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The Lagahoo’s Apprentice

by Rabindranath Maharaj

As a schoolboy in Trinidad, Stephen Sagar was fascinated by lagahoos: shape-shifters, haunted creatures who sought the solitude of the woods. During 16 years in Canada, in a loveless marriage, he has sustained himself with such fantasies – until suddenly he is drawn back to the island by an unexpected summons to write the biography of a local politician. Unsurprisingly, Stephen is alienated by Trinidad’s oppressive lushness and jarring confusion, and by his pompous, sinister subject, Mr. Rampartap, and his bizarre entourage. He soon resigns, but instead of returning to Canada he seeks out the village where he grew up, where a sojourn with a long-forgotten lover bolsters him enough to go back for another look at Rampartap.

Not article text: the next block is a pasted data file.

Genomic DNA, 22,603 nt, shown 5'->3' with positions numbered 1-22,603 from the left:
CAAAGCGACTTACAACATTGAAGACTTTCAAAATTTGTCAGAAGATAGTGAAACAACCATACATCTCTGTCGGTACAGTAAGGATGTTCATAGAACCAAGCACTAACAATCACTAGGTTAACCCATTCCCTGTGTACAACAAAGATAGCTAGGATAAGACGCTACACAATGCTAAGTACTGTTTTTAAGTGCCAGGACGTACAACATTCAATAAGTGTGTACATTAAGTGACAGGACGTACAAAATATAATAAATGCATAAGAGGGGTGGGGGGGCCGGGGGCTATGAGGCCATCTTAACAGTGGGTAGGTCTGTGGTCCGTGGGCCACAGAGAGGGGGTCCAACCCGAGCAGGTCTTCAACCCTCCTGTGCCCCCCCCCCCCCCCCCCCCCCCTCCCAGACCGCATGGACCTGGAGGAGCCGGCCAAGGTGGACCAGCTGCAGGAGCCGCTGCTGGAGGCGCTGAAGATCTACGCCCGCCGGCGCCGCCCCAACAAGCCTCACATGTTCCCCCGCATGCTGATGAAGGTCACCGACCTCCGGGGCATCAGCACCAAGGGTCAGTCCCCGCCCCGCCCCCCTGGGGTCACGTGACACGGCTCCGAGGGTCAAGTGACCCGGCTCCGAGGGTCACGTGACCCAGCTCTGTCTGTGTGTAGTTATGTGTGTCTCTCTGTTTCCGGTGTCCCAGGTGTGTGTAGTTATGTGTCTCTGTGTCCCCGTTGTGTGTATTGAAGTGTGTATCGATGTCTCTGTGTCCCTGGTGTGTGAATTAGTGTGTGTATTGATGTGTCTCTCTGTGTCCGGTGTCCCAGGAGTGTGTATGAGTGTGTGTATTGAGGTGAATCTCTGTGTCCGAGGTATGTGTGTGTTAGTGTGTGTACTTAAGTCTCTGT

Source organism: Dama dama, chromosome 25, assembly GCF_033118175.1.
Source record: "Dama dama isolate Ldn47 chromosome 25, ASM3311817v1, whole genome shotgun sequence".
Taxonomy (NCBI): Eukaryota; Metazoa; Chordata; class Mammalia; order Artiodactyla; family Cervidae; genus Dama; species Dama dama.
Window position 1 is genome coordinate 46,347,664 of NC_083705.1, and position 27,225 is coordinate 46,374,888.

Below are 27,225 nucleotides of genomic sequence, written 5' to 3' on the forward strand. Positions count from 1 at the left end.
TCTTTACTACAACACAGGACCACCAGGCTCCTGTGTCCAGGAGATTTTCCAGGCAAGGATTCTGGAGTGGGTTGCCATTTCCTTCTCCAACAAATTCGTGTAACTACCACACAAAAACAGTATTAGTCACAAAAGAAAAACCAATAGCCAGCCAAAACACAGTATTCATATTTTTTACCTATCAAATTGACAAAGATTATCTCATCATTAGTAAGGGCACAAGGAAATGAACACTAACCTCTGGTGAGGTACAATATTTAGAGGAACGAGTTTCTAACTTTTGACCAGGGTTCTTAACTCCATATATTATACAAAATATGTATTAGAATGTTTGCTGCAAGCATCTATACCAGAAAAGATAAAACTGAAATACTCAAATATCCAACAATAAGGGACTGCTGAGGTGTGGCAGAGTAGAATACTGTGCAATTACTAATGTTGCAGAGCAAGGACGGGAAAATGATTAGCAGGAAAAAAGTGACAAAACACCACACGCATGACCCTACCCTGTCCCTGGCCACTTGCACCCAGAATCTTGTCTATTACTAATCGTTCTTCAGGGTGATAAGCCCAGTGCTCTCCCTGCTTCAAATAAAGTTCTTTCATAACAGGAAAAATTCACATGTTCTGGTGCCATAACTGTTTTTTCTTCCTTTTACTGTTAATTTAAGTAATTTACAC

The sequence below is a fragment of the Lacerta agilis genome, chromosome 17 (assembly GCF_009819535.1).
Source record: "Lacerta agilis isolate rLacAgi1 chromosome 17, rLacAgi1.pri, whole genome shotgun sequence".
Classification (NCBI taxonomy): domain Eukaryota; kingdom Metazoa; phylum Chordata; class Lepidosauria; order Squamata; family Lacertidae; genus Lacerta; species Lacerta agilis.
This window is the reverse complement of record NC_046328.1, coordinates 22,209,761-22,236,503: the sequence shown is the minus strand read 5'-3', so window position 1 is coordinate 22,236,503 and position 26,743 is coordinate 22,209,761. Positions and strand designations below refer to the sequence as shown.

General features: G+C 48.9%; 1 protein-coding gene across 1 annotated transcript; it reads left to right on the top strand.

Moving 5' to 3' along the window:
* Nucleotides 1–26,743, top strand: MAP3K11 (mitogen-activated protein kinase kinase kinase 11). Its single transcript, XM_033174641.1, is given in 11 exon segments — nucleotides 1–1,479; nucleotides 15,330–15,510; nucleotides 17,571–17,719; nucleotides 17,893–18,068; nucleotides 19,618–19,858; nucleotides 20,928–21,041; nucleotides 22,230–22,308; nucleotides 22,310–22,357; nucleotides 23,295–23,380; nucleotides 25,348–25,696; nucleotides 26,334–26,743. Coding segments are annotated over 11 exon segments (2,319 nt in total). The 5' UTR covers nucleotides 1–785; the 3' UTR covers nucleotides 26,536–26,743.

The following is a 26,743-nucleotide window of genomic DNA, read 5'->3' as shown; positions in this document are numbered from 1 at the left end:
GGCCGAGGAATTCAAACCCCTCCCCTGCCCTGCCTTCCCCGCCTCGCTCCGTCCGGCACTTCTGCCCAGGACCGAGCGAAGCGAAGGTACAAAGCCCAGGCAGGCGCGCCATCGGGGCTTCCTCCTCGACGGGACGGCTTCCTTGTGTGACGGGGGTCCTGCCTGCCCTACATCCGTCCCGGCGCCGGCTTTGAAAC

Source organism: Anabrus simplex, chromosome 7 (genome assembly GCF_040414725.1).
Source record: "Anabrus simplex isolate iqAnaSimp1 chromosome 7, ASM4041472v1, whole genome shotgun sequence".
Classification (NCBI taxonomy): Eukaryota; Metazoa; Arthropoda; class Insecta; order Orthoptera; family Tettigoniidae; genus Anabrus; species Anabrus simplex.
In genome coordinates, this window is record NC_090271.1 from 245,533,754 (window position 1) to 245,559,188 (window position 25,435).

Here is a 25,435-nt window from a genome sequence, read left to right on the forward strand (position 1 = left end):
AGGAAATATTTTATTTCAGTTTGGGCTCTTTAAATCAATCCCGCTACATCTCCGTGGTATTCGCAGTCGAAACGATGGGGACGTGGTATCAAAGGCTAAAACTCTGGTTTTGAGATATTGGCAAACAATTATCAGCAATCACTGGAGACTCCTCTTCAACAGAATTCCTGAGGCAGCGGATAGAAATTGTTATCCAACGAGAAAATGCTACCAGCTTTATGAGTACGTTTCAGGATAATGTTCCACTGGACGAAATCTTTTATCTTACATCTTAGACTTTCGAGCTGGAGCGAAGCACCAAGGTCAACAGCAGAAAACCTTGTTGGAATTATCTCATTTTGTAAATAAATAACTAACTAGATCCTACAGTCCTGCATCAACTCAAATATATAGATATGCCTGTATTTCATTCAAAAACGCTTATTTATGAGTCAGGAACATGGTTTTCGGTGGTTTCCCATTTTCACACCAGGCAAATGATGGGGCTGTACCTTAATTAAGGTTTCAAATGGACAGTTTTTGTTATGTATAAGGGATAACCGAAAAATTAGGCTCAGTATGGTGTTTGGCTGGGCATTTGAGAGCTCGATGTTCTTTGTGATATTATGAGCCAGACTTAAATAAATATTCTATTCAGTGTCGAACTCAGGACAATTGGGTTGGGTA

Against this bewitching, deftly conjured backdrop, Maharaj brings on a procession of angry, equivocal, caustically funny Trinidadian monologists. A fellow returnee says he abandoned Toronto because of the “static” – the shocks thrown up by the winter dryness. A radio call-in host threatens to push callers down an erupting volcano.

Maharaj, who lives in Ajax, Ontario, has already established a solid reputation with Homer in Flight, shortlisted for the Chapters/Books in Canada First Novel Award, and his short story collection The Interloper. If this new novel fails to have the same impact, it is not for lack of vividness or memorably rendered voice, but because the central character steadfastly, infuriatingly, refuses to engage, except glancingly. Throughout this lengthy tale, when Stephen is offered any opportunity to better understand the smoke-and-mirrors Mr. Rampartap, or anyone else, he withdraws, evades, and ultimately undermines the force of the narrative. So enamoured is he with his own melancholy that he’s well on his way to becoming a lagahoo himself.